How High the Moon

Our next jam is Sunday, February 7th. That's right, Super Bowl Sunday. We've competed against the football game the last 5 years and have done well, no noticeable drop off at all.

If football's not your thing you won't be disappointed at the jam. We have a powerhouse lineup scheduled: Ken Hoffman, a terrific tenor sax player; Johannes Wallmann, director of UW's jazz program on keys; one of Madison busiest bassists, John Christensen; and a great drummer and educator, Rodrigo Villanueva.  As always, musicians and fans alike are welcome!

The featured 1st set tune is, "How High the Moon." This is a must-know jazz song. At one point it was the most recorded jazz tune, and several songs, including Charlie Parker's "Ornithology," have been written using its chord structure.  The form is ABAB1. The A section is a series of 2-5-1 progressions descending by a whole step. We saw this structure in last month's, "Solar," and in the next 2 months we'll see it again in, "Tune-Up," and "Afternoon in Paris." The B sections are primarily repeating 2-5 cadences back to the home key.

A song like this is ideal for practicing 2-5 ideas. Turn on your metronome and play 2-5 licks while thinking of the chords and keeping your place in the song. When that's solid you might want to try playing with a backing track.

Below are several youtube recordings useful for learning the melody and copping solo ideas. The Ella Fitzgerald version has incredible scatting and throat singing.

Jazz Residency Reviewed

Glen Stevens Elementary School Jazz Residency

With Jazz Musician, Laurie Lang and Music Teacher, Regina Haugen

October 2 – 9, 2015

Last week, 500 kids felt the vibrations of the bass violin “up close and personal,” as each student had the “hands on” opportunity to play the magical Super Hooper, while he was visiting Stevens with Ms. Lang during this elementary jazz residency sponsored by the Greater Madison Jazz Consortium. They learned about how jazz swings, by moving and grooving their bodies. They sang the blues and wrote some blues to get out their sad feelings. They improvised notes and words, scatting over the rhythm changes song form. They learned about and learned to sing several jazz standard songs: C Jam Blues (Ellington), I Got Rhythm (Gershwin), My Favorite Things (Rodgers & Hammerstein, jazz version: Coltrane), Over the Rainbow (Arlen & Harburg). They experienced how the music swings in varying time signatures, 4/4, 3/4, and 5/4. The whole week ended in an all school concert where various grade levels performed by singing and playing string instruments and with a 5-piece professional jazz band; lead by Ms. Lang on bass, and including Jan Wheaton, vocals; Jon Vriesacker, violin; Jim Erickson, piano; Chris Sandoval, drums.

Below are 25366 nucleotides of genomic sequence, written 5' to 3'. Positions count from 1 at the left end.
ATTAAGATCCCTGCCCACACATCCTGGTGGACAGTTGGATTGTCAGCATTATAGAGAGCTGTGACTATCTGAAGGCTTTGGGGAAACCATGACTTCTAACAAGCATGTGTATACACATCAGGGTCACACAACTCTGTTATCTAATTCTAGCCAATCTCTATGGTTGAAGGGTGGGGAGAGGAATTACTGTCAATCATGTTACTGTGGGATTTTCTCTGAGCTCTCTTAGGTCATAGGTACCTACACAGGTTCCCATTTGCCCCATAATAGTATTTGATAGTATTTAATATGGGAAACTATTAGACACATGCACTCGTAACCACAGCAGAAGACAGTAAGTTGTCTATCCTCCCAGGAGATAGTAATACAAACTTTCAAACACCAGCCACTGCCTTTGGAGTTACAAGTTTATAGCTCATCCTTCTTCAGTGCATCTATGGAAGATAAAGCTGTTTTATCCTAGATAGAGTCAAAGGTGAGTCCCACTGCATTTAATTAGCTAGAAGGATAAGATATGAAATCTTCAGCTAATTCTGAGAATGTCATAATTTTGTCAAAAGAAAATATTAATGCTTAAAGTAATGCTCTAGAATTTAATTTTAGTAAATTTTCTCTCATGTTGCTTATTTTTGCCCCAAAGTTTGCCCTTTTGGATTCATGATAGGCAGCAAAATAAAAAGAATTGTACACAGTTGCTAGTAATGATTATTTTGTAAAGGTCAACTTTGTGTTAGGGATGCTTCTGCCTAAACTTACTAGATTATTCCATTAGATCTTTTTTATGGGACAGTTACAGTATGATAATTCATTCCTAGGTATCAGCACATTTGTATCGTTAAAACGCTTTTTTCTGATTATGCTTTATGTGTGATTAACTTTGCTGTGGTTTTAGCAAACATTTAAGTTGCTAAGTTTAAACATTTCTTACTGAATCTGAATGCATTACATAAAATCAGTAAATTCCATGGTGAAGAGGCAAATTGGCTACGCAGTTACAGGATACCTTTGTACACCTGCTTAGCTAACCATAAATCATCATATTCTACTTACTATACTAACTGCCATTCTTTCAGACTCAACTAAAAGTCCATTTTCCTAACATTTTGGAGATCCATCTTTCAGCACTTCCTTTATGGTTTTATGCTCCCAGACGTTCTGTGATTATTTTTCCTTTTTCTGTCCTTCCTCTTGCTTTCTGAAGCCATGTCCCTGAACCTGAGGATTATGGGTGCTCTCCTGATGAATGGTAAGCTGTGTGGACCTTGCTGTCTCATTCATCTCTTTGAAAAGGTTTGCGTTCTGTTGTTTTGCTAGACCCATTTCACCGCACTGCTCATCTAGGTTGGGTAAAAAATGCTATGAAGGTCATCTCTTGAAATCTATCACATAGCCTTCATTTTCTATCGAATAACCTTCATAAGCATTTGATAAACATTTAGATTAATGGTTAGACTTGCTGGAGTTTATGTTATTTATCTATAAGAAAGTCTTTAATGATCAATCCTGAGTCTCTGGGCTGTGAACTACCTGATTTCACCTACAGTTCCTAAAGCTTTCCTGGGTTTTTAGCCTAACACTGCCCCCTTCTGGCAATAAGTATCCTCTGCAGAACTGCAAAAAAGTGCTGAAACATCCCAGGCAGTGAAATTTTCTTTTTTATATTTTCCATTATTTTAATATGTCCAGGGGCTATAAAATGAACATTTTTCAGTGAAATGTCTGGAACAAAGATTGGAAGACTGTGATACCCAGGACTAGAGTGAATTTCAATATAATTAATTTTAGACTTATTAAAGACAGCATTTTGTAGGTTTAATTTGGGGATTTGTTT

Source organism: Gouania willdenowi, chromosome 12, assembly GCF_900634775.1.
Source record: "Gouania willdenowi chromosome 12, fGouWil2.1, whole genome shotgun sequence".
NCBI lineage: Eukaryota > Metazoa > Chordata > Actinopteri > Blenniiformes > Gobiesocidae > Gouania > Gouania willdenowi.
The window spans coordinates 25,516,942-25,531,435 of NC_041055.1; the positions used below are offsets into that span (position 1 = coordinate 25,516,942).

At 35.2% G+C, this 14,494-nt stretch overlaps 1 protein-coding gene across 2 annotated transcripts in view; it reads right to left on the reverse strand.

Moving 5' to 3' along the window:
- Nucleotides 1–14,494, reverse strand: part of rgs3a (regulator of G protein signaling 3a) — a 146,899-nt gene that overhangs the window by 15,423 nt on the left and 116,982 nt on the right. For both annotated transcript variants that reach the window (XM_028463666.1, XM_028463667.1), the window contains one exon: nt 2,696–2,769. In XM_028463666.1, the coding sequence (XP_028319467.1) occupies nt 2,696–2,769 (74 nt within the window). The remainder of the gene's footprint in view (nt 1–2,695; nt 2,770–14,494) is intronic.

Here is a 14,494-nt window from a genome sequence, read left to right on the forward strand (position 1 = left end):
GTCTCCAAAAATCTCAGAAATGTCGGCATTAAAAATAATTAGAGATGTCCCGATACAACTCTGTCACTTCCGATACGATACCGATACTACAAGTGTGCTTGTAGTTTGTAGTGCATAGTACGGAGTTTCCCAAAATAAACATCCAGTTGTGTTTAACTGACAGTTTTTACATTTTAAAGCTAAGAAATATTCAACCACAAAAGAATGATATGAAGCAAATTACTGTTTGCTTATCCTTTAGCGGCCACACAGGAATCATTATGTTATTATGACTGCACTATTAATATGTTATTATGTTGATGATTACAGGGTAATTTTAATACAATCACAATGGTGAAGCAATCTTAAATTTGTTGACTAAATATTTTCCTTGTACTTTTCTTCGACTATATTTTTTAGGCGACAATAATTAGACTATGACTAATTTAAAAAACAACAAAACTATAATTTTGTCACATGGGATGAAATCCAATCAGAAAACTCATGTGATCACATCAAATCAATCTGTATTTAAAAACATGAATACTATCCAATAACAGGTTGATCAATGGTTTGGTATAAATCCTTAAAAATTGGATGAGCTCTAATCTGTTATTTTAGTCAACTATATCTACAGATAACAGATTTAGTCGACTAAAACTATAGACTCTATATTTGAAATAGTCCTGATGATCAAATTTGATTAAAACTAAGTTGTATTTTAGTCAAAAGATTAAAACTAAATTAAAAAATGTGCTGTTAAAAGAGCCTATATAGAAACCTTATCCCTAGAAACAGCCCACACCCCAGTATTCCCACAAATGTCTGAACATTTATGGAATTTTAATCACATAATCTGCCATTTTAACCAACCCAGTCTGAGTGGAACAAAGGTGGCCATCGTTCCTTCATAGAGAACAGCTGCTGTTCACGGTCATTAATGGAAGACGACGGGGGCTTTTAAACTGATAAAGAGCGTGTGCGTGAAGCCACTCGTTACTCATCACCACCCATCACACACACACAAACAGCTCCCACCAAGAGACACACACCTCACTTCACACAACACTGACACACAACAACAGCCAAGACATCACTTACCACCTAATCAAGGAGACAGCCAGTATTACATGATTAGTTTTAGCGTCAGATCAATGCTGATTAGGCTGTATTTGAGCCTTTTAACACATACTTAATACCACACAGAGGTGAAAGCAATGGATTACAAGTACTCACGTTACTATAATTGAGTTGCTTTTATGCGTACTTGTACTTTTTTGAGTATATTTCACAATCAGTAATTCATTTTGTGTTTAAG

The music teacher, Ms. Haugen and jazz musician Ms. Lang began their planning in the spring before the previous school year ended. Ms. Lang visited the classroom to observe and interact with Ms. Haugen in her classroom environment. They created a plan for the beginning of the new school year, to kick off the year with lessons leading up to the jazz residency. Ms. Haugen incorporated jazz listening, learning jazz songs and jazz vocabulary into her normal lesson plans for September. Lang and Haugen tighten up the plans in early September to make the residency successful in reaching the children with more than just a one time exposure to jazz but to really experience it from several dimensions having language to embrace the improvisational concepts.